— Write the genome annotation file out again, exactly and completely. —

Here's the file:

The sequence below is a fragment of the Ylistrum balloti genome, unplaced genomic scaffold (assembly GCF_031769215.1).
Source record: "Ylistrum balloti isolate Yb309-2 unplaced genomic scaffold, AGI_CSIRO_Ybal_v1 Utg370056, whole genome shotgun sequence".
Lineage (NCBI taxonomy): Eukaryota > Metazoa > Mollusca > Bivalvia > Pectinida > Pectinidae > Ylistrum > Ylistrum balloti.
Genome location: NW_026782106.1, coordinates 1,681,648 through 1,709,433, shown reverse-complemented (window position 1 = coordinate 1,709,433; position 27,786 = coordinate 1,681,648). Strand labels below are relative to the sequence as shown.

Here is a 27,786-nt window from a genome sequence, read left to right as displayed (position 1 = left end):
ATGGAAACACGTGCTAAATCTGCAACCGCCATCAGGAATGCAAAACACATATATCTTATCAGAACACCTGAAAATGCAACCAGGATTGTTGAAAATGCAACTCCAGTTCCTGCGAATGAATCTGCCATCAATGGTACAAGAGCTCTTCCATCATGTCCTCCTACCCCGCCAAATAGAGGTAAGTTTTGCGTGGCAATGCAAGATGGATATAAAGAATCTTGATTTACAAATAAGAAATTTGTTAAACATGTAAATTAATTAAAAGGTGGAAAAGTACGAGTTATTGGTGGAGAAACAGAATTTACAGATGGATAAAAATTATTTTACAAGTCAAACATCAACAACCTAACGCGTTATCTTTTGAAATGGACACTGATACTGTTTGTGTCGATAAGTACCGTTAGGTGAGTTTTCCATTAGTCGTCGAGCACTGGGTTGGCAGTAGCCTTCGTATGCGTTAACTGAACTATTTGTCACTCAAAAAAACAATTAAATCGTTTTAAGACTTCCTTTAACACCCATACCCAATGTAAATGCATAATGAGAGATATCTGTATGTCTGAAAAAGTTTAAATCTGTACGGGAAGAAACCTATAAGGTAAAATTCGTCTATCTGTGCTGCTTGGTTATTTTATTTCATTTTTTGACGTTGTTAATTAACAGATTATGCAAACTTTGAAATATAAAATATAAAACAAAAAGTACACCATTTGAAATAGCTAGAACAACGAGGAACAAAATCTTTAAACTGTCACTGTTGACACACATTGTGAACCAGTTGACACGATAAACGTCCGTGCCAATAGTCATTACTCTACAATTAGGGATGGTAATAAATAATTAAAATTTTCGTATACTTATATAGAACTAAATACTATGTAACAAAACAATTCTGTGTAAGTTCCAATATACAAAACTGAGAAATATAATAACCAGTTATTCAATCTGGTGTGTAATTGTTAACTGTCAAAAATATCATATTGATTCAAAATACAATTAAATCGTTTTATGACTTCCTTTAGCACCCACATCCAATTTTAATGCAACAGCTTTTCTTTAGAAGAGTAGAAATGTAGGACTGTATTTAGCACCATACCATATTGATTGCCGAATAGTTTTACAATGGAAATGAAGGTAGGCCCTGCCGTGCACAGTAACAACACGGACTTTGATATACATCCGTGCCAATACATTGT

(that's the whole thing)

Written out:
The sequence below is a fragment of the Ylistrum balloti genome, unplaced genomic scaffold (assembly GCF_031769215.1).
Source record: "Ylistrum balloti isolate Yb309-2 unplaced genomic scaffold, AGI_CSIRO_Ybal_v1 Utg370056, whole genome shotgun sequence".
Lineage (NCBI taxonomy): Eukaryota > Metazoa > Mollusca > Bivalvia > Pectinida > Pectinidae > Ylistrum > Ylistrum balloti.
Genome location: NW_026782106.1, coordinates 1,681,648 through 1,709,433, shown reverse-complemented (window position 1 = coordinate 1,709,433; position 27,786 = coordinate 1,681,648). Strand labels below are relative to the sequence as shown.

Here is a 27,786-nt window from a genome sequence, read left to right as displayed (position 1 = left end):
ATGGAAACACGTGCTAAATCTGCAACCGCCATCAGGAATGCAAAACACATATATCTTATCAGAACACCTGAAAATGCAACCAGGATTGTTGAAAATGCAACTCCAGTTCCTGCGAATGAATCTGCCATCAATGGTACAAGAGCTCTTCCATCATGTCCTCCTACCCCGCCAAATAGAGGTAAGTTTTGCGTGGCAATGCAAGATGGATATAAAGAATCTTGATTTACAAATAAGAAATTTGTTAAACATGTAAATTAATTAAAAGGTGGAAAAGTACGAGTTATTGGTGGAGAAACAGAATTTACAGATGGATAAAAATTATTTTACAAGTCAAACATCAACAACCTAACGCGTTATCTTTTGAAATGGACACTGATACTGTTTGTGTCGATAAGTACCGTTAGGTGAGTTTTCCATTAGTCGTCGAGCACTGGGTTGGCAGTAGCCTTCGTATGCGTTAACTGAACTATTTGTCACTCAAAAAAACAATTAAATCGTTTTAAGACTTCCTTTAACACCCATACCCAATGTAAATGCATAATGAGAGATATCTGTATGTCTGAAAAAGTTTAAATCTGTACGGGAAGAAACCTATAAGGTAAAATTCGTCTATCTGTGCTGCTTGGTTATTTTATTTCATTTTTTGACGTTGTTAATTAACAGATTATGCAAACTTTGAAATATAAAATATAAAACAAAAAGTACACCATTTGAAATAGCTAGAACAACGAGGAACAAAATCTTTAAACTGTCACTGTTGACACACATTGTGAACCAGTTGACACGATAAACGTCCGTGCCAATAGTCATTACTCTACAATTAGGGATGGTAATAAATAATTAAAATTTTCGTATACTTATATAGAACTAAATACTATGTAACAAAACAATTCTGTGTAAGTTCCAATATACAAAACTGAGAAATATAATAACCAGTTATTCAATCTGGTGTGTAATTGTTAACTGTCAAAAATATCATATTGATTCAAAATACAATTAAATCGTTTTATGACTTCCTTTAGCACCCACATCCAATTTTAATGCAACAGCTTTTCTTTAGAAGAGTAGAAATGTAGGACTGTATTTAGCACCATACCATATTGATTGCCGAATAGTTTTACAATGGAAATGAAGGTAGGCCCTGCCGTGCACAGTAACAACACGGACTTTGATATACATCCGTGCCAATACATTGT